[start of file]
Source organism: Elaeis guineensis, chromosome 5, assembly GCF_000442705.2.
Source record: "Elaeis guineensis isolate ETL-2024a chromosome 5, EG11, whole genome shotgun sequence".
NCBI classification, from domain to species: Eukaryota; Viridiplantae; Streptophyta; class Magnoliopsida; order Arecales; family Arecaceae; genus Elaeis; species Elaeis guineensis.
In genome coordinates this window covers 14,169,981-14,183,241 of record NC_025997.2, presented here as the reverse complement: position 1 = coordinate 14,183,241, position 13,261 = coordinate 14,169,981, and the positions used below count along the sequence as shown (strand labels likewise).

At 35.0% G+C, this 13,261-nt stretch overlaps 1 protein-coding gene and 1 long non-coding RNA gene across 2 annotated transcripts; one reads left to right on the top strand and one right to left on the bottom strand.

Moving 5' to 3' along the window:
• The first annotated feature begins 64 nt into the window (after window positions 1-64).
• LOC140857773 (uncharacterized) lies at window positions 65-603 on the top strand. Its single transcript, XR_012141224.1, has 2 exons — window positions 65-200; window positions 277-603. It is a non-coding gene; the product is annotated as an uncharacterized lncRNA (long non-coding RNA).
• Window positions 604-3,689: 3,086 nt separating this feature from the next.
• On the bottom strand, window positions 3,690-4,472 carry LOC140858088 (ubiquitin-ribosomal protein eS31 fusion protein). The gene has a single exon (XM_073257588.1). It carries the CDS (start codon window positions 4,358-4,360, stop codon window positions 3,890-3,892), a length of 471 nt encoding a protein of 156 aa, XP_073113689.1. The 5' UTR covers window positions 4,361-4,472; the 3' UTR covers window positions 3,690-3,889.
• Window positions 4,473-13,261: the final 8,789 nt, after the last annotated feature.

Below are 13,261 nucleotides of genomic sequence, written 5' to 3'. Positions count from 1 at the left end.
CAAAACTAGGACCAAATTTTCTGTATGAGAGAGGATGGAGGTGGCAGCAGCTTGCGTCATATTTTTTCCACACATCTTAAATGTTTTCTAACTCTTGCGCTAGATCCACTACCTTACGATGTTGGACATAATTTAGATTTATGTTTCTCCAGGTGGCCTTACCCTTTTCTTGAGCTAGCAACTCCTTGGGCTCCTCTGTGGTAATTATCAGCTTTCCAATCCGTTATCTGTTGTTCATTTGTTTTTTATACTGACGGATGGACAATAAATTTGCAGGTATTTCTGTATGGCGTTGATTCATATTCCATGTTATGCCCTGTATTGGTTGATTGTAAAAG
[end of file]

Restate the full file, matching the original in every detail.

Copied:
Source organism: Elaeis guineensis, chromosome 5, assembly GCF_000442705.2.
Source record: "Elaeis guineensis isolate ETL-2024a chromosome 5, EG11, whole genome shotgun sequence".
NCBI classification, from domain to species: Eukaryota; Viridiplantae; Streptophyta; class Magnoliopsida; order Arecales; family Arecaceae; genus Elaeis; species Elaeis guineensis.
In genome coordinates this window covers 14,169,981-14,183,241 of record NC_025997.2, presented here as the reverse complement: position 1 = coordinate 14,183,241, position 13,261 = coordinate 14,169,981, and the positions used below count along the sequence as shown (strand labels likewise).

At 35.0% G+C, this 13,261-nt stretch overlaps 1 protein-coding gene and 1 long non-coding RNA gene across 2 annotated transcripts; one reads left to right on the top strand and one right to left on the bottom strand.

Moving 5' to 3' along the window:
• The first annotated feature begins 64 nt into the window (after window positions 1-64).
• LOC140857773 (uncharacterized) lies at window positions 65-603 on the top strand. Its single transcript, XR_012141224.1, has 2 exons — window positions 65-200; window positions 277-603. It is a non-coding gene; the product is annotated as an uncharacterized lncRNA (long non-coding RNA).
• Window positions 604-3,689: 3,086 nt separating this feature from the next.
• On the bottom strand, window positions 3,690-4,472 carry LOC140858088 (ubiquitin-ribosomal protein eS31 fusion protein). The gene has a single exon (XM_073257588.1). It carries the CDS (start codon window positions 4,358-4,360, stop codon window positions 3,890-3,892), a length of 471 nt encoding a protein of 156 aa, XP_073113689.1. The 5' UTR covers window positions 4,361-4,472; the 3' UTR covers window positions 3,690-3,889.
• Window positions 4,473-13,261: the final 8,789 nt, after the last annotated feature.

Below are 13,261 nucleotides of genomic sequence, written 5' to 3'. Positions count from 1 at the left end.
CAAAACTAGGACCAAATTTTCTGTATGAGAGAGGATGGAGGTGGCAGCAGCTTGCGTCATATTTTTTCCACACATCTTAAATGTTTTCTAACTCTTGCGCTAGATCCACTACCTTACGATGTTGGACATAATTTAGATTTATGTTTCTCCAGGTGGCCTTACCCTTTTCTTGAGCTAGCAACTCCTTGGGCTCCTCTGTGGTAATTATCAGCTTTCCAATCCGTTATCTGTTGTTCATTTGTTTTTTATACTGACGGATGGACAATAAATTTGCAGGTATTTCTGTATGGCGTTGATTCATATTCCATGTTATGCCCTGTATTGGTTGATTGTAAAAG